Elementor Pro comes with a fantastic form builder that lets you hammer together a great form in a few minutes.
It’s much easier to use than other WordPress form creators I’ve used, including Contact Form 7, Ninja Forms, WP Forms and Gravity Forms.
But can you use Elementor’s form builder to create a two-column form? Or a multi-column form?
Yes you can!
There are two ways: one requires Elementor Pro; the other method lets you get away with using the free version of Elementor, but you need the PAFE Piotnet plugin for Elementor.
And although Elementor’s form builder comes with multi-step capabilities, the PAFE Piotnet plugin is FAR more powerful and allows you to build conditional forms, as well as forms with payment options.
PAFE also gives you more flexibility WRT to field placement. More on that later in this tutorial.
Let’s take a look at the tools you’ll need for the job.
You’ll need the following tools for this to work:
- This is the self-hosted version of WordPress, not wordpress.com.
- Page Builder Framework.
- Strictly speaking, you don’t need Page Builder Framework, but it’s my theme of choice. I use the free version, but it’s available in a pro version too.
- Elementor Pro.
- You need Elementor Pro for the first part of this tutorial. For the second part, when using Piotnet for your form, Elementor’s free version is sufficient.
- An excellent WordPress form builder. Cannot be used without Elementor.
I’ve set up a test page for this tutorial.
If you’re new to Elementor you might want to read my post on how to activate Elementor for a page or post.
Add the form
We’ll create a form—using two methods—with the following fields:
- Name (text field)
- Last name (optional, invisible honeypot field to combat spam)
- Email (email field)
- Phone (tel field)
- Product choice (select field)
- Message (textarea field)
Using Elementor Pro
Let’s start with Elementor Pro’s built-in form widget.
Add the form widget
You’ll see a form pop up on the page out of thin air.
You now have a basic Elementor Pro form, including a name, email and message field.
Note that, if you make use of Elementor’s global settings, the form takes on the visual style you’ve added to the global settings, which is true in the case of my test form too, since I’ve set up global colors.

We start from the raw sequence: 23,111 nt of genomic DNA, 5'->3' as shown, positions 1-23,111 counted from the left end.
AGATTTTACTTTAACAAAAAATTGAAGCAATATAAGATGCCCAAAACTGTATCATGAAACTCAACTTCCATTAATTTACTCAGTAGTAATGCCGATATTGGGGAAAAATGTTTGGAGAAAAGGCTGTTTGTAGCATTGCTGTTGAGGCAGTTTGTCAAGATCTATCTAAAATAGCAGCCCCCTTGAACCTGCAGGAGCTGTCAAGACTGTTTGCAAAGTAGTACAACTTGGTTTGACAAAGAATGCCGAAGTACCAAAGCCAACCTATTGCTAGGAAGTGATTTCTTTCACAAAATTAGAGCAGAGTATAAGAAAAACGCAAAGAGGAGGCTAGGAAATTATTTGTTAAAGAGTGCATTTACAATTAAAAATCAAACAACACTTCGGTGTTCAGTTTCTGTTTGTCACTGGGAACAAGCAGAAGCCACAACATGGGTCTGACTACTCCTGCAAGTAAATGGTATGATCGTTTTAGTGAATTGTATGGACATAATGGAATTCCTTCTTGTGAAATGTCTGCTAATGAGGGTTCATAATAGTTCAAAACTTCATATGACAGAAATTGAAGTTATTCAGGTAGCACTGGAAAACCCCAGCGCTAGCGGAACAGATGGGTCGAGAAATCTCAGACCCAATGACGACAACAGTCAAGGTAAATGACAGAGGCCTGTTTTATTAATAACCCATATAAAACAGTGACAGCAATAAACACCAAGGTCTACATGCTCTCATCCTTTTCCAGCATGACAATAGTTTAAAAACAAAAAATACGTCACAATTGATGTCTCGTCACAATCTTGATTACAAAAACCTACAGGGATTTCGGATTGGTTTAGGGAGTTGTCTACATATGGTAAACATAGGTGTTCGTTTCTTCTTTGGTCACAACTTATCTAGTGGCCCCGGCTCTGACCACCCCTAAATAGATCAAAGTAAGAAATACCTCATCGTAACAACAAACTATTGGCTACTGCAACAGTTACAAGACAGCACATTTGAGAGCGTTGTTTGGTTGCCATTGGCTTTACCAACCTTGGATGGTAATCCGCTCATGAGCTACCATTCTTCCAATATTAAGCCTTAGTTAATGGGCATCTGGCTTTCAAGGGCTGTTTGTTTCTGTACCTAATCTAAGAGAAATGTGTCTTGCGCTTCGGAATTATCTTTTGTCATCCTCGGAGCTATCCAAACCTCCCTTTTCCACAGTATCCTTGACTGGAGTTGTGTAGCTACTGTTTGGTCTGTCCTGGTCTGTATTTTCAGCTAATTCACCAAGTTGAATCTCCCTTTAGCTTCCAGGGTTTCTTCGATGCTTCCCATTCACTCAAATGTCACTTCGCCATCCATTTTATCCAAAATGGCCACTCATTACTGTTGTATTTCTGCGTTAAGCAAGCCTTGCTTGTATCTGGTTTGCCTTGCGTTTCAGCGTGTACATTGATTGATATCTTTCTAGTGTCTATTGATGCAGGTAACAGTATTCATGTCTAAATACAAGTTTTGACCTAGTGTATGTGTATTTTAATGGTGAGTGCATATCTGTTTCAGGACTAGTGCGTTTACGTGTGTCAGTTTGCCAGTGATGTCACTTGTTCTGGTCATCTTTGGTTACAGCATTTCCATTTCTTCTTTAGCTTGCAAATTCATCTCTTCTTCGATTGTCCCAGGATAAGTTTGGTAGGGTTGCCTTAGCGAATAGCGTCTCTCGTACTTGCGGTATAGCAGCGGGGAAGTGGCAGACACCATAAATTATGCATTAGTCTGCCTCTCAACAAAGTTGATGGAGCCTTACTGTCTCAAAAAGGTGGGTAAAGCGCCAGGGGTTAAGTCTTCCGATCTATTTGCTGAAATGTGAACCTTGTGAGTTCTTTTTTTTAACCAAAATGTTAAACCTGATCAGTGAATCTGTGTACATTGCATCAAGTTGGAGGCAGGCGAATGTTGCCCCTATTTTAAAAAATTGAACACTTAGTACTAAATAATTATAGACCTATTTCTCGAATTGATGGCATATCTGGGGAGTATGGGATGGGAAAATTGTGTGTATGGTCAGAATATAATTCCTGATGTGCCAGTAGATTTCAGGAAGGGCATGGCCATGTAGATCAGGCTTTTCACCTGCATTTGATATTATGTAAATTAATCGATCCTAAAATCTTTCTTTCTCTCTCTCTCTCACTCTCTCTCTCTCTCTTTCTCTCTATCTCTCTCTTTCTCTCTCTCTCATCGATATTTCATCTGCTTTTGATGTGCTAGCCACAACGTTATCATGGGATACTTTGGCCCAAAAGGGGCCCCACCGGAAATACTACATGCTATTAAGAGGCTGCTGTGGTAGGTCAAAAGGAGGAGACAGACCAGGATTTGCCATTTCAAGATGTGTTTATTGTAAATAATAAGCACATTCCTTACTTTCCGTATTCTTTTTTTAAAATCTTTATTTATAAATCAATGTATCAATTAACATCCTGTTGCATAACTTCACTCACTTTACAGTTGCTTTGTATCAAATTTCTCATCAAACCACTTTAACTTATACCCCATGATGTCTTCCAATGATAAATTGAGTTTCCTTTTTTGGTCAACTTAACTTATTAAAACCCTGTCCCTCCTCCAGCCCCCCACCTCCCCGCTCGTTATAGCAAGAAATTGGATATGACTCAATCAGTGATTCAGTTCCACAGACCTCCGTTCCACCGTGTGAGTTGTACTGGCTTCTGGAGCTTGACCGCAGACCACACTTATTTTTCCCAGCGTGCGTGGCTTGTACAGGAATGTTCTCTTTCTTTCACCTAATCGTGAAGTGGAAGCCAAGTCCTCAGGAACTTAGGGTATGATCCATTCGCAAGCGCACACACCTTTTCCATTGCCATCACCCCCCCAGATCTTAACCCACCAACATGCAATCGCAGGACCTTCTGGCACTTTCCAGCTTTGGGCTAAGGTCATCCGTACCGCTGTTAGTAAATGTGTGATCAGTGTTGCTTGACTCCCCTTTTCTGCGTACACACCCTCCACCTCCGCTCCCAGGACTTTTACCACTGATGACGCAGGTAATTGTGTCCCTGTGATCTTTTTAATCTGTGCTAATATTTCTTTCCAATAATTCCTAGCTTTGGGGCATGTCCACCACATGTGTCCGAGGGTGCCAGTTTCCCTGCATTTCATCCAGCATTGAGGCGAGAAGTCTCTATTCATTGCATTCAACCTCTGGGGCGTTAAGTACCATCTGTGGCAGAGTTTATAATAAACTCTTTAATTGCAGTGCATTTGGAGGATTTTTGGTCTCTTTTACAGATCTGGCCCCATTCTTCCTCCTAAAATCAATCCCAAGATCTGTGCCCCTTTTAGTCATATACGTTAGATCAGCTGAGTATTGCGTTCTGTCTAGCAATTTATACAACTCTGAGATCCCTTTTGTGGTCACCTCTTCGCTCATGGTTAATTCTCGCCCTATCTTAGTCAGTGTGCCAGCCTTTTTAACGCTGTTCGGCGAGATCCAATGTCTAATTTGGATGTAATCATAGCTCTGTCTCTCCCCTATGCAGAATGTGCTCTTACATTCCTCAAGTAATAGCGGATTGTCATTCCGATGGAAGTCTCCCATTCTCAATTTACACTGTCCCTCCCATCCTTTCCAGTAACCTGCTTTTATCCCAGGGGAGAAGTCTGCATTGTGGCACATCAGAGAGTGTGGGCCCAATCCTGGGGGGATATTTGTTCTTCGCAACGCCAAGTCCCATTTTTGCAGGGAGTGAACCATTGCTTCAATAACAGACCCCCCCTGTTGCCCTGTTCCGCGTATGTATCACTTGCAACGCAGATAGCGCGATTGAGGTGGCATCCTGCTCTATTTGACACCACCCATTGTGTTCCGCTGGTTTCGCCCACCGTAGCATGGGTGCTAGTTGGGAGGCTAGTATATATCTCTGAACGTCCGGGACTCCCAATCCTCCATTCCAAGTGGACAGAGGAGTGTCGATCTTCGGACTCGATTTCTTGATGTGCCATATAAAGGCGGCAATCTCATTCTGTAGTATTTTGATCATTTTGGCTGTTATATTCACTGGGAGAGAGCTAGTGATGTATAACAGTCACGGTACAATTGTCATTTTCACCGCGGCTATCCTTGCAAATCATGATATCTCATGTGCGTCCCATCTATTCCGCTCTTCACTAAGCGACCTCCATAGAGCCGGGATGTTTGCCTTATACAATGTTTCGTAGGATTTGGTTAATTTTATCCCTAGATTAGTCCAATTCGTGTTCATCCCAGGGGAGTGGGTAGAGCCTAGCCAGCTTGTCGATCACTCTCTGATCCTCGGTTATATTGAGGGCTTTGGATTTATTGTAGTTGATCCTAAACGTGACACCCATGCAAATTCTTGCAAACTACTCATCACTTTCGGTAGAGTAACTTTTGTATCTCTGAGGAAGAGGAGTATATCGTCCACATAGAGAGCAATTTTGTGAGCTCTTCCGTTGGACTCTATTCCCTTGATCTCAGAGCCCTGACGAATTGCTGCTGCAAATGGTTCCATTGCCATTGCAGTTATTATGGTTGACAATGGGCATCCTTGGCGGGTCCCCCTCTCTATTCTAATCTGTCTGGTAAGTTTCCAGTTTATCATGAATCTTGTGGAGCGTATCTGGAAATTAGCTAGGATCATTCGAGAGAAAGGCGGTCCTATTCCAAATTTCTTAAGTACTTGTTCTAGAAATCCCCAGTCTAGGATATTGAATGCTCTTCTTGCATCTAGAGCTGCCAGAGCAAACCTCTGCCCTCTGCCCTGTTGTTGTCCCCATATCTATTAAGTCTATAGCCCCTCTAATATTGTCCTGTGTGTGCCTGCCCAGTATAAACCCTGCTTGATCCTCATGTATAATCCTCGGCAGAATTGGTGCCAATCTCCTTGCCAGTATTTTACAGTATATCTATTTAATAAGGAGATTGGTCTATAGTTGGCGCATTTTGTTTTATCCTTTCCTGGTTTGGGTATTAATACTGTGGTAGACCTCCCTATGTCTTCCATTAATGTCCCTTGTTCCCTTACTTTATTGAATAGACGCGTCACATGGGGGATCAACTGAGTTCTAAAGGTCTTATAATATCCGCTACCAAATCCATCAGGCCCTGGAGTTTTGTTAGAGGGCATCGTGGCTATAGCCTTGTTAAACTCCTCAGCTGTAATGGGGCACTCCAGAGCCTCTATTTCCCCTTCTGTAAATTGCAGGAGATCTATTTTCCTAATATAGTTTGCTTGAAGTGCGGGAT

Rename the form
This is optional, but I prefer to give my forms meaningful names. This makes it easier to see which form a message was sent from on your website, if your site contains more than one form.
Add the other fields
Now let’s add the three extra fields, of which one will be invisible (the anti-spam honeypot field).
This is optional, but it’s one more way to defend your form from bots.
Remember to press the UPDATE button after every step to ensure your work is saved.
Let’s add a phone field.
It makes more sense to have the phone field above the message, so we’ll move it.
Product selection field
Let’s add a product selection field.
Let’s add some products for people to choose from.
I’m just pasting a bunch of names into the box.
(Remember to hit the UPDATE button after every change!)
The product select field should go above the message field, so we’ll move it.
Now it’s time to add columns. Although it’s possible to add up to five columns in a row, or even have fields with odd widths stacked next to each other, for the purpose of this tutorial I’m only adding two columns.
With the Elementor Pro form builder, you’re not adding columns, strictly speaking. You’re just modifying form field widths. It’s different with the Piotnet form builder, where you actually need to add Elementor columns to create a form with multiple columns. More on that later in this tutorial.
We only want the four first fields to show in a two-column fashion. The message field will remain full width.
Make sure the form widget is active, then proceed as follows.
You can set the width to 50% for tablet and mobile too, but things get a little bit tight, so it’s best to leave the width to 100% for smaller screens.
Let’s set the other fields to 50% too.
And there you have an Elementor form with two columns!
Using Piotnet for Elementor
Now we’re moving on to the far more powerful form builder for Elementor: the PAFE Piotnet plugin.
Multi-column layouts is the least of its capabilities, but for this tutorial we won’t jump into Piotnet’s other features.
Add a new section (optional)
I’ll be constructing the Piotnet form right below the Elementor Pro form I just built, on the same page.
Let’s add a section and give it a different background color to ensure it stands out from the Elementor Pro form.
It’s important to note that, unlike with Elementor Pro’s built-in form widget, you use Elementor’s column structures for building a multi-column form layout with Piotnet.
But we’ll start by adding a single column layout and work from there.